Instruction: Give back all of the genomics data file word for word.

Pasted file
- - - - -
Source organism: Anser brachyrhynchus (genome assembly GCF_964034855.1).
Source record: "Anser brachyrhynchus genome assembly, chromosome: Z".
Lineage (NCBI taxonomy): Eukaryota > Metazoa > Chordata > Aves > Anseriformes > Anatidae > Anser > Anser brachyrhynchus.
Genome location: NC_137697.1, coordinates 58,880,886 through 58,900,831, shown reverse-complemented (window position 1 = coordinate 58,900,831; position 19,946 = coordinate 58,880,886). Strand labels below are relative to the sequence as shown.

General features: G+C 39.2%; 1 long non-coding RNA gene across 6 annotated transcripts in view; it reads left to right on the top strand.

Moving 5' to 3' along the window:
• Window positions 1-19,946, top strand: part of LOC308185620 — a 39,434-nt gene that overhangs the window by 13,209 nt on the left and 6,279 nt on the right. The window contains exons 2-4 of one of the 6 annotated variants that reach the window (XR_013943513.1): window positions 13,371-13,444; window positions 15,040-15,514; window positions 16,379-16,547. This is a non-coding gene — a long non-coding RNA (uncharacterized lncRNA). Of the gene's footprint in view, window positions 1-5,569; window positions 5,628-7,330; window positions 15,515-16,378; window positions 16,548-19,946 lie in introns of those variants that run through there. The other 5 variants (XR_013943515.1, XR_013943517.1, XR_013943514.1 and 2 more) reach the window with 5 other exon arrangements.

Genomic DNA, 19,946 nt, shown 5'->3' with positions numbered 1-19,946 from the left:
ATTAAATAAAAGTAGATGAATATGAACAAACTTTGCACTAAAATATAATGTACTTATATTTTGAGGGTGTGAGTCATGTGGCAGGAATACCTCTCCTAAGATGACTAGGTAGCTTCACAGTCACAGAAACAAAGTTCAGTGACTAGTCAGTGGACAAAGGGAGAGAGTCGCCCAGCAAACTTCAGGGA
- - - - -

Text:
Source organism: Anser brachyrhynchus (genome assembly GCF_964034855.1).
Source record: "Anser brachyrhynchus genome assembly, chromosome: Z".
Lineage (NCBI taxonomy): Eukaryota > Metazoa > Chordata > Aves > Anseriformes > Anatidae > Anser > Anser brachyrhynchus.
Genome location: NC_137697.1, coordinates 58,880,886 through 58,900,831, shown reverse-complemented (window position 1 = coordinate 58,900,831; position 19,946 = coordinate 58,880,886). Strand labels below are relative to the sequence as shown.

General features: G+C 39.2%; 1 long non-coding RNA gene across 6 annotated transcripts in view; it reads left to right on the top strand.

Moving 5' to 3' along the window:
• Window positions 1-19,946, top strand: part of LOC308185620 — a 39,434-nt gene that overhangs the window by 13,209 nt on the left and 6,279 nt on the right. The window contains exons 2-4 of one of the 6 annotated variants that reach the window (XR_013943513.1): window positions 13,371-13,444; window positions 15,040-15,514; window positions 16,379-16,547. This is a non-coding gene — a long non-coding RNA (uncharacterized lncRNA). Of the gene's footprint in view, window positions 1-5,569; window positions 5,628-7,330; window positions 15,515-16,378; window positions 16,548-19,946 lie in introns of those variants that run through there. The other 5 variants (XR_013943515.1, XR_013943517.1, XR_013943514.1 and 2 more) reach the window with 5 other exon arrangements.

Genomic DNA, 19,946 nt, shown 5'->3' with positions numbered 1-19,946 from the left:
ATTAAATAAAAGTAGATGAATATGAACAAACTTTGCACTAAAATATAATGTACTTATATTTTGAGGGTGTGAGTCATGTGGCAGGAATACCTCTCCTAAGATGACTAGGTAGCTTCACAGTCACAGAAACAAAGTTCAGTGACTAGTCAGTGGACAAAGGGAGAGAGTCGCCCAGCAAACTTCAGGGA